Time for our leaders to stop talking about ‘justice’ in Syria if we can’t or won’t enforce it

‘It’s about chemical weapons. Their use is wrong and the world shouldn’t stand idly by.’
— David Cameron, 27 August

‘The chemical massacre in Damascus cannot and must not go unpunished.’
— François Hollande, 30 August

‘We lead with the belief that right makes might, not the other way around.’
— Barack Obama, 31 August

In their speech, in their manner and in their choice of language, the American President, the French President and the British Prime Minister have been impeccably clear about their motivations for military intervention in Syria. They don’t want to use force for economic gain. They aren’t in this for national interest.
Strictly speaking, they aren’t moved by humanitarian reasons, either. During the two years of fighting in Syria, more than 100,000 people have died, and more than two -million have been displaced. Syria’s neighbours now host one of the largest and potentially most destabilising refugee crises in the world. But that is not why America, Britain and France began their wobbly debate on intervention.
No, Barack Obama, François Hollande and David Cameron have been driven to contemplate intervention in Syria because of their belief in justice — or perhaps, because it’s an abstract ideal, one ought to write Justice. Obama’s tortured statements on Syria usually feature the word ‘accountable’ (as in ‘we can hold the Assad regime accountable’ or ‘all of us should be accountable’) as well as frequent use of the word ‘rights’. British and the French leaders (see above) have spoken of the chemical attack in Damascus as a violation of international law, as a crime that must be punished or as a wrong that must be righted.
One understands why: to speak of justice, of rights and of accountability is to sound statesmanlike and serious. That kind of language contains echoes of the second world war and the Cold War, when the western and particularly the American devotion to justice and human rights helped western democracy triumph over totalitarian regimes. Similar ideas are encoded in international treaties and documents. They have spread to other parts of the world, where they continue to inspire people who are deprived of them.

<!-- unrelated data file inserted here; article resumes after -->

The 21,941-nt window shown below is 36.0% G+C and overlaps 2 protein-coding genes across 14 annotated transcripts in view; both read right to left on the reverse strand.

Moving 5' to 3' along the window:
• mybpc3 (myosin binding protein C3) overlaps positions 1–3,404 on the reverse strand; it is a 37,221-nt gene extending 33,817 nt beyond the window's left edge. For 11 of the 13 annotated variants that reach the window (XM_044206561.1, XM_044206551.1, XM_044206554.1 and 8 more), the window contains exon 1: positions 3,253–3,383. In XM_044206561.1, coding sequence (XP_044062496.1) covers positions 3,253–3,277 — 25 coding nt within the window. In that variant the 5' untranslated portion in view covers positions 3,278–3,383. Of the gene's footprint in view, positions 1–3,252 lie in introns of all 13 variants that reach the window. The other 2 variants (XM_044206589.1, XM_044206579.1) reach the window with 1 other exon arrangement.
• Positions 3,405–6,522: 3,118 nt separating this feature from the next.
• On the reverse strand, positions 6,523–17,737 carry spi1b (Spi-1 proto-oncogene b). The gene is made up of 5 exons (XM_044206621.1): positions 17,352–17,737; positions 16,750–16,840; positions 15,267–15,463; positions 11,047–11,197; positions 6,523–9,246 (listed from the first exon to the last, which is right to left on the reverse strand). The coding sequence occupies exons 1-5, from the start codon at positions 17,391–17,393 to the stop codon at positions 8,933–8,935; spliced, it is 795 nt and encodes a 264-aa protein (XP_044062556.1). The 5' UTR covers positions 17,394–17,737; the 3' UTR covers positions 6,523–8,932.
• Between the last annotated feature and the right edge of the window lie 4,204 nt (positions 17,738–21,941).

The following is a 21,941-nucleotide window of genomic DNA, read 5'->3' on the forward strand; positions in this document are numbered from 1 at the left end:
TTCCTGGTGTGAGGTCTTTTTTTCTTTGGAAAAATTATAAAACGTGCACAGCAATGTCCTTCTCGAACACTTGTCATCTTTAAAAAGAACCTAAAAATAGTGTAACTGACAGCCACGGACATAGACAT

But the trouble with the fight for justice is that it cannot always remain abstract or rhetorical. Fulfilling the promise of justice sometimes requires not just treaties and declarations but major diplomatic, political and even military commitment. In practice, wars do not always have satisfactory endings. The good guys don’t always win, and the war crimes trials don’t always take place. Sometimes the perpetrators have better weapons. Sometimes unjust rulers have a more professional army. Sometimes an authoritarian regime will fight to the death because its leaders believe they have no future if they fall from power.
All of which leaves us in an awkward but not unfamiliar situation in Syria. Indeed, we’ve been here before: after the first Iraq war, when we encouraged but did not aid a Shi’ite uprising, or during the Bosnian war, when President Clinton always seemed just about to use military force but could never quite bring himself to do it. He dithered for a long time, effectively preventing a peace treaty from taking hold, before finally entering the conflict, awkwardly and late.
Now we are there again. We want to use grandiose language about justice, but we can’t or don’t want to devote the military and political capital to intervention. Obama — together with his French and British allies — therefore invented an extremely narrow, highly legalistic halfway solution: a one-time strike intended solely to punish the Assad regime for its use of chemical weapons. In Europe over the weekend, John Kerry assured his fellow foreign secretaries that this strike will be so minor ‘you’ll hardly even notice’. Don’t worry, he has declared, whatever we do will be ‘unbelievably small’.